If you want to go further, try the THX Optimizer that comes free with many DVDs and Blu-ray discs, or try a calibration disc from Avia, Video Essentials, or Spears and Munsil.

Having said that, if you’re a perfectionist with an expensive home theater, you might want to consider professional calibration. Be sure it’s done by an industry-certified professional.

Best way to clean the screen

To clean your television's screen, remember never to use window cleaner, alcohol, ammonia, abrasives, or paper towels, which can damage the screen.

First, turn off your TV and let it cool down. Then wipe the screen gently with a soft, lint-free cloth (similar to the microfiber cloth used on eyeglasses). Make sure the cloth is clean; dust or dirt can scratch the screen.

If that doesn’t remove all of the dirt or smudges, slightly dampen the cloth with lukewarm water, water mixed with a few drops of mild dish or hand soap, or a product specially designed to clean TV and computer screens. (Spray the cloth, not the screen itself.) Rub the screen gently, then let it dry. That should do it.

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Pick the best picture mode

In your typical room lighting, freeze on an image with faces and detail. Press the menu button on the remote and find picture settings in the menu, then picture mode.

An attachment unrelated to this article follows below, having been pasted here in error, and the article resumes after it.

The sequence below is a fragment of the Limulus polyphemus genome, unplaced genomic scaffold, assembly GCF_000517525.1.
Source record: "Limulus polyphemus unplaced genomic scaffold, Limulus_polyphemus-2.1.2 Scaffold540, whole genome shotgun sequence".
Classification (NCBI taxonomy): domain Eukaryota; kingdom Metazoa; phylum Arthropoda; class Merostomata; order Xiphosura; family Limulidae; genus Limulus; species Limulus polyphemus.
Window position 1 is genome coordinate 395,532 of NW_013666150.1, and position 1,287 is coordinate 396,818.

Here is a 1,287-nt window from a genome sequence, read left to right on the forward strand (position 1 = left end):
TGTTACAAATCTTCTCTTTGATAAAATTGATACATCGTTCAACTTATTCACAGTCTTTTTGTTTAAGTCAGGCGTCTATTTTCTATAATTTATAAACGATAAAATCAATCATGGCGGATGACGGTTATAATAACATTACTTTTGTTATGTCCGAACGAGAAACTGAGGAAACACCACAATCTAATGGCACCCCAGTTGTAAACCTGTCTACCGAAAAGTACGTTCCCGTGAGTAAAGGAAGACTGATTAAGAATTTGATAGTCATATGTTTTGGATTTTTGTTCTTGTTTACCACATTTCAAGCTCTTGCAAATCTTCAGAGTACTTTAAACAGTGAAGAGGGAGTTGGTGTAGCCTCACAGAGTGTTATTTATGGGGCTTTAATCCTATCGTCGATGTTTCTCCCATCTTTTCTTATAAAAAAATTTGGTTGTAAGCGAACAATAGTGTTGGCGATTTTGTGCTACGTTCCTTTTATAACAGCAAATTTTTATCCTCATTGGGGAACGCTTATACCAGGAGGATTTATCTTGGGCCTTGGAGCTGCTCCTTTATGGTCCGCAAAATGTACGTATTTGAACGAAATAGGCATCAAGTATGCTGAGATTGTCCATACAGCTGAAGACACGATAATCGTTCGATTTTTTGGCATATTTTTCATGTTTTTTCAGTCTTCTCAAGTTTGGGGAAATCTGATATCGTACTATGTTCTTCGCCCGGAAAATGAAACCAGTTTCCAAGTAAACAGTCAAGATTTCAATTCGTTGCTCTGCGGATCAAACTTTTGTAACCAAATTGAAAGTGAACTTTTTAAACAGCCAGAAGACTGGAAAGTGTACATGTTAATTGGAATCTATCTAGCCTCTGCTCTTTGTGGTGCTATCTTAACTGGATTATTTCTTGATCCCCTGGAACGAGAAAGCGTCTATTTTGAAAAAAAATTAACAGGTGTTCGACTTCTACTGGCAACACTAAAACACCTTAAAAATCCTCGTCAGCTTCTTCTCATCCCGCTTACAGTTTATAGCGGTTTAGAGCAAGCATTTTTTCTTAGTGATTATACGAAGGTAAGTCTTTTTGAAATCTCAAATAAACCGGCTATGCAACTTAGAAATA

Try the options. If there’s a THX mode, that might be the best choice. If not, try Movie, Cinema, or Pro, which usually provide a natural-looking picture. Modes such as Natural or Standard might trade off color accuracy for brightness, so see how they look. Avoid Vivid or Dynamic modes, which are overly bright and harsh.

Fine-tune the attributes. You can usually fine-tune attributes within a mode, though some TVs will let you do that only in Custom mode. Turn sharpness down to zero and inch up only if the image looks soft or edges are indistinct. Turn off noise reduction and enhancement, which can reduce detail. Turn off dynamic and power-saving controls (which can create brightness fluctuations) and motion smoothing (which creates a soap opera-like look).

Don’t worry about messing up—the Reset button in the onscreen menu lets you restore default settings and start over.

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Fix your TV's brightness and color

Get shadows right. First, freeze on a dark scene. Raise the brightness control (black level) to expose shadow details.

Now inch down the same brightness control to get the deepest black without losing detail in the darkest areas. Then freeze on an image with near-white shadows, such as a wedding dress. Set contrast (white level) to the max, then lower it until you can see subtle details, such as folds in the dress.

Adjust colors. Find “color temperature” in the menu and select warm or low. Set tint/hue and color controls at the midpoint. Adjust tint so that flesh tones look natural and color level so that colors don’t appear too hyped up.

And remember that you can bring back default settings by hitting Restore in the onscreen menu.